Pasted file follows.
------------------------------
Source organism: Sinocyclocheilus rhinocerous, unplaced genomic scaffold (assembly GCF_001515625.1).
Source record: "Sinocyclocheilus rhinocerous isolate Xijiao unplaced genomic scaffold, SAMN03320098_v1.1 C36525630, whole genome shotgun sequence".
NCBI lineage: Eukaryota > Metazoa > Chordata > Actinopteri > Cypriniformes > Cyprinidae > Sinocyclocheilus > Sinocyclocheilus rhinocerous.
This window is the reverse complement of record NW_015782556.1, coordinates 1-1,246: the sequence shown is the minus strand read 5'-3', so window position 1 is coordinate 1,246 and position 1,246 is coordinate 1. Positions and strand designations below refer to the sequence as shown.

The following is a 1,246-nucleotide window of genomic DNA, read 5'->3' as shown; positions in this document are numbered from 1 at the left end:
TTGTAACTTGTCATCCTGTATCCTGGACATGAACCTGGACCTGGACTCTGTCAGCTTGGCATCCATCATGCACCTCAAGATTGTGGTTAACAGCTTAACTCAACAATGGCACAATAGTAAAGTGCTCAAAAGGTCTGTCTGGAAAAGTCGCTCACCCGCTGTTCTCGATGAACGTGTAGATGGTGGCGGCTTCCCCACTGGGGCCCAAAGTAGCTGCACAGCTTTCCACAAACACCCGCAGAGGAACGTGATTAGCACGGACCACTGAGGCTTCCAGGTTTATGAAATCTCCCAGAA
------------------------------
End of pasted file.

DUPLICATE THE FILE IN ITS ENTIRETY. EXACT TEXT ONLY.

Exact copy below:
Source organism: Sinocyclocheilus rhinocerous, unplaced genomic scaffold (assembly GCF_001515625.1).
Source record: "Sinocyclocheilus rhinocerous isolate Xijiao unplaced genomic scaffold, SAMN03320098_v1.1 C36525630, whole genome shotgun sequence".
NCBI lineage: Eukaryota > Metazoa > Chordata > Actinopteri > Cypriniformes > Cyprinidae > Sinocyclocheilus > Sinocyclocheilus rhinocerous.
This window is the reverse complement of record NW_015782556.1, coordinates 1-1,246: the sequence shown is the minus strand read 5'-3', so window position 1 is coordinate 1,246 and position 1,246 is coordinate 1. Positions and strand designations below refer to the sequence as shown.

The following is a 1,246-nucleotide window of genomic DNA, read 5'->3' as shown; positions in this document are numbered from 1 at the left end:
TTGTAACTTGTCATCCTGTATCCTGGACATGAACCTGGACCTGGACTCTGTCAGCTTGGCATCCATCATGCACCTCAAGATTGTGGTTAACAGCTTAACTCAACAATGGCACAATAGTAAAGTGCTCAAAAGGTCTGTCTGGAAAAGTCGCTCACCCGCTGTTCTCGATGAACGTGTAGATGGTGGCGGCTTCCCCACTGGGGCCCAAAGTAGCTGCACAGCTTTCCACAAACACCCGCAGAGGAACGTGATTAGCACGGACCACTGAGGCTTCCAGGTTTATGAAATCTCCCAGAA